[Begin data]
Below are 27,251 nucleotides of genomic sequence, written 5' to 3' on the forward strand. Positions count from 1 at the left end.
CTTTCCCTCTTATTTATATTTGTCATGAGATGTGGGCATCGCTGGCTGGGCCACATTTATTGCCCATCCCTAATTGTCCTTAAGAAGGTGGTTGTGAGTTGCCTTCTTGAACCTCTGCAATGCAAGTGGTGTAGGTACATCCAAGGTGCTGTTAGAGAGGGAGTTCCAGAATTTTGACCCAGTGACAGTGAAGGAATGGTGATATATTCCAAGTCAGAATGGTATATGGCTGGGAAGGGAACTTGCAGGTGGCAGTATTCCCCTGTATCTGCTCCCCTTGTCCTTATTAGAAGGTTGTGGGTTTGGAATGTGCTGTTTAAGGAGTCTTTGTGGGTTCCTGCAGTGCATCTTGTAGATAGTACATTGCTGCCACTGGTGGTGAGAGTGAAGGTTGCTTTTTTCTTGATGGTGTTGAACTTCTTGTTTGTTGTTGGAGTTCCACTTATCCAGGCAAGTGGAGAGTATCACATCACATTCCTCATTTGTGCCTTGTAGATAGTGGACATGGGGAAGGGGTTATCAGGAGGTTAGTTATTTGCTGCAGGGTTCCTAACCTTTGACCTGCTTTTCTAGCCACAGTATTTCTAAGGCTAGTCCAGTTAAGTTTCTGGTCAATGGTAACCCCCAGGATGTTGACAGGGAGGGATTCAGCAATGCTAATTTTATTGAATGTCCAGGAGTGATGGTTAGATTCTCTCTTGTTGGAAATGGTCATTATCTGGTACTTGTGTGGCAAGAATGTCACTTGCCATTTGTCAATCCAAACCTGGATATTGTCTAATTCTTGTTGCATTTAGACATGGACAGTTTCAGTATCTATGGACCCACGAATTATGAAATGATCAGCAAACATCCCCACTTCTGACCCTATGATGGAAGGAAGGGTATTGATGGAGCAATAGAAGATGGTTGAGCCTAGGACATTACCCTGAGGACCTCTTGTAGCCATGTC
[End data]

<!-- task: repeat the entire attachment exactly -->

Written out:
Below are 27,251 nucleotides of genomic sequence, written 5' to 3' on the forward strand. Positions count from 1 at the left end.
CTTTCCCTCTTATTTATATTTGTCATGAGATGTGGGCATCGCTGGCTGGGCCACATTTATTGCCCATCCCTAATTGTCCTTAAGAAGGTGGTTGTGAGTTGCCTTCTTGAACCTCTGCAATGCAAGTGGTGTAGGTACATCCAAGGTGCTGTTAGAGAGGGAGTTCCAGAATTTTGACCCAGTGACAGTGAAGGAATGGTGATATATTCCAAGTCAGAATGGTATATGGCTGGGAAGGGAACTTGCAGGTGGCAGTATTCCCCTGTATCTGCTCCCCTTGTCCTTATTAGAAGGTTGTGGGTTTGGAATGTGCTGTTTAAGGAGTCTTTGTGGGTTCCTGCAGTGCATCTTGTAGATAGTACATTGCTGCCACTGGTGGTGAGAGTGAAGGTTGCTTTTTTCTTGATGGTGTTGAACTTCTTGTTTGTTGTTGGAGTTCCACTTATCCAGGCAAGTGGAGAGTATCACATCACATTCCTCATTTGTGCCTTGTAGATAGTGGACATGGGGAAGGGGTTATCAGGAGGTTAGTTATTTGCTGCAGGGTTCCTAACCTTTGACCTGCTTTTCTAGCCACAGTATTTCTAAGGCTAGTCCAGTTAAGTTTCTGGTCAATGGTAACCCCCAGGATGTTGACAGGGAGGGATTCAGCAATGCTAATTTTATTGAATGTCCAGGAGTGATGGTTAGATTCTCTCTTGTTGGAAATGGTCATTATCTGGTACTTGTGTGGCAAGAATGTCACTTGCCATTTGTCAATCCAAACCTGGATATTGTCTAATTCTTGTTGCATTTAGACATGGACAGTTTCAGTATCTATGGACCCACGAATTATGAAATGATCAGCAAACATCCCCACTTCTGACCCTATGATGGAAGGAAGGGTATTGATGGAGCAATAGAAGATGGTTGAGCCTAGGACATTACCCTGAGGACCTCTTGTAGCCATGTC